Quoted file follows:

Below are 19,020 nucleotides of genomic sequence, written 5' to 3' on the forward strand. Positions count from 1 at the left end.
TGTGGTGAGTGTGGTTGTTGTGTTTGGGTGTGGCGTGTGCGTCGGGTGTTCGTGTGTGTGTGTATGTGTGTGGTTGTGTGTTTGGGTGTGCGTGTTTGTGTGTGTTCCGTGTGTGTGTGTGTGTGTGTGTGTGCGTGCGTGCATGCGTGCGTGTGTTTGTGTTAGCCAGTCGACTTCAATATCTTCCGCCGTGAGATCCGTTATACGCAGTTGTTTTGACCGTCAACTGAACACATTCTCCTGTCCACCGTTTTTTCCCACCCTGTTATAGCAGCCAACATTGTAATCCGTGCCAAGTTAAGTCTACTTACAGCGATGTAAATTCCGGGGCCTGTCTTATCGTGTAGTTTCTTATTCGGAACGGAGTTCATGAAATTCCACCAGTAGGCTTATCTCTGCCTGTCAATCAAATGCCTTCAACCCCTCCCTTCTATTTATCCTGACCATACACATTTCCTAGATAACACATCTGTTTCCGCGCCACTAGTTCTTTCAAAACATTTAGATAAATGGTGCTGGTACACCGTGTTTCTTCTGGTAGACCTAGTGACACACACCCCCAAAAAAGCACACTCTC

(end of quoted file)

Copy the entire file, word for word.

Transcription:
Below are 19,020 nucleotides of genomic sequence, written 5' to 3' on the forward strand. Positions count from 1 at the left end.
TGTGGTGAGTGTGGTTGTTGTGTTTGGGTGTGGCGTGTGCGTCGGGTGTTCGTGTGTGTGTGTATGTGTGTGGTTGTGTGTTTGGGTGTGCGTGTTTGTGTGTGTTCCGTGTGTGTGTGTGTGTGTGTGTGTGCGTGCGTGCATGCGTGCGTGTGTTTGTGTTAGCCAGTCGACTTCAATATCTTCCGCCGTGAGATCCGTTATACGCAGTTGTTTTGACCGTCAACTGAACACATTCTCCTGTCCACCGTTTTTTCCCACCCTGTTATAGCAGCCAACATTGTAATCCGTGCCAAGTTAAGTCTACTTACAGCGATGTAAATTCCGGGGCCTGTCTTATCGTGTAGTTTCTTATTCGGAACGGAGTTCATGAAATTCCACCAGTAGGCTTATCTCTGCCTGTCAATCAAATGCCTTCAACCCCTCCCTTCTATTTATCCTGACCATACACATTTCCTAGATAACACATCTGTTTCCGCGCCACTAGTTCTTTCAAAACATTTAGATAAATGGTGCTGGTACACCGTGTTTCTTCTGGTAGACCTAGTGACACACACCCCCAAAAAAGCACACTCTC